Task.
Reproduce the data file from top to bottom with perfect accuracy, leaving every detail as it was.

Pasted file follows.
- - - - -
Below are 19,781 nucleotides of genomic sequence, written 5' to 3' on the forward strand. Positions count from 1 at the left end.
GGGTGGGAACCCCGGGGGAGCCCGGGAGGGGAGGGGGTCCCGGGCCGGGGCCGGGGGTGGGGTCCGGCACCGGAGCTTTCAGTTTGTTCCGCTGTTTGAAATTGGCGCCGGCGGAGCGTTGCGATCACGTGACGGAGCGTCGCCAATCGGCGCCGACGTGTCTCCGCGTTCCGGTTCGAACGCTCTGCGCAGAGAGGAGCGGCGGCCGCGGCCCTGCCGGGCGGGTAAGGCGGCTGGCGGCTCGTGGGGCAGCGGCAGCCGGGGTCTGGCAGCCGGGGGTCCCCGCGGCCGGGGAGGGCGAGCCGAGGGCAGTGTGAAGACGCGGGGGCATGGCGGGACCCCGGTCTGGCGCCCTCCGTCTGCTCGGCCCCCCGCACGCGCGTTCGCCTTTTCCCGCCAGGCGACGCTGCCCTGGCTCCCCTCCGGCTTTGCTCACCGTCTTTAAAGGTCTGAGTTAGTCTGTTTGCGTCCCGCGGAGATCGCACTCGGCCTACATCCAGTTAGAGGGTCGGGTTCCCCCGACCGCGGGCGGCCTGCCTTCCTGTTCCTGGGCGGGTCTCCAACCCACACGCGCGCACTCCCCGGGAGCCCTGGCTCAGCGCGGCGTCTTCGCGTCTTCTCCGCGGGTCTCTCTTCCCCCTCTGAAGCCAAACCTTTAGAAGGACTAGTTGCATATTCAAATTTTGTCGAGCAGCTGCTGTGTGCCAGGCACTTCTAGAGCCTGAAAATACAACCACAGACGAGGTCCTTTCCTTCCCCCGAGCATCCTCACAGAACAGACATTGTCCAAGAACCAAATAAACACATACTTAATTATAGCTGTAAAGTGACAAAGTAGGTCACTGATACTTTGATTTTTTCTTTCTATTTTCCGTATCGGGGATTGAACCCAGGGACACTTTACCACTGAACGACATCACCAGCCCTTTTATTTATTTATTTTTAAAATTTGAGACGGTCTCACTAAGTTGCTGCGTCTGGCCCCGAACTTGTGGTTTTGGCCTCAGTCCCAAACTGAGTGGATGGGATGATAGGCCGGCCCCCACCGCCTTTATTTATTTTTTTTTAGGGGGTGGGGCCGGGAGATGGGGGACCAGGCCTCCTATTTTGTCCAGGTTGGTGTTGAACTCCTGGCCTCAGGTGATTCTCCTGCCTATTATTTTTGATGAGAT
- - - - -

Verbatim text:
Below are 19,781 nucleotides of genomic sequence, written 5' to 3' on the forward strand. Positions count from 1 at the left end.
GGGTGGGAACCCCGGGGGAGCCCGGGAGGGGAGGGGGTCCCGGGCCGGGGCCGGGGGTGGGGTCCGGCACCGGAGCTTTCAGTTTGTTCCGCTGTTTGAAATTGGCGCCGGCGGAGCGTTGCGATCACGTGACGGAGCGTCGCCAATCGGCGCCGACGTGTCTCCGCGTTCCGGTTCGAACGCTCTGCGCAGAGAGGAGCGGCGGCCGCGGCCCTGCCGGGCGGGTAAGGCGGCTGGCGGCTCGTGGGGCAGCGGCAGCCGGGGTCTGGCAGCCGGGGGTCCCCGCGGCCGGGGAGGGCGAGCCGAGGGCAGTGTGAAGACGCGGGGGCATGGCGGGACCCCGGTCTGGCGCCCTCCGTCTGCTCGGCCCCCCGCACGCGCGTTCGCCTTTTCCCGCCAGGCGACGCTGCCCTGGCTCCCCTCCGGCTTTGCTCACCGTCTTTAAAGGTCTGAGTTAGTCTGTTTGCGTCCCGCGGAGATCGCACTCGGCCTACATCCAGTTAGAGGGTCGGGTTCCCCCGACCGCGGGCGGCCTGCCTTCCTGTTCCTGGGCGGGTCTCCAACCCACACGCGCGCACTCCCCGGGAGCCCTGGCTCAGCGCGGCGTCTTCGCGTCTTCTCCGCGGGTCTCTCTTCCCCCTCTGAAGCCAAACCTTTAGAAGGACTAGTTGCATATTCAAATTTTGTCGAGCAGCTGCTGTGTGCCAGGCACTTCTAGAGCCTGAAAATACAACCACAGACGAGGTCCTTTCCTTCCCCCGAGCATCCTCACAGAACAGACATTGTCCAAGAACCAAATAAACACATACTTAATTATAGCTGTAAAGTGACAAAGTAGGTCACTGATACTTTGATTTTTTCTTTCTATTTTCCGTATCGGGGATTGAACCCAGGGACACTTTACCACTGAACGACATCACCAGCCCTTTTATTTATTTATTTTTAAAATTTGAGACGGTCTCACTAAGTTGCTGCGTCTGGCCCCGAACTTGTGGTTTTGGCCTCAGTCCCAAACTGAGTGGATGGGATGATAGGCCGGCCCCCACCGCCTTTATTTATTTTTTTTTAGGGGGTGGGGCCGGGAGATGGGGGACCAGGCCTCCTATTTTGTCCAGGTTGGTGTTGAACTCCTGGCCTCAGGTGATTCTCCTGCCTATTATTTTTGATGAGAT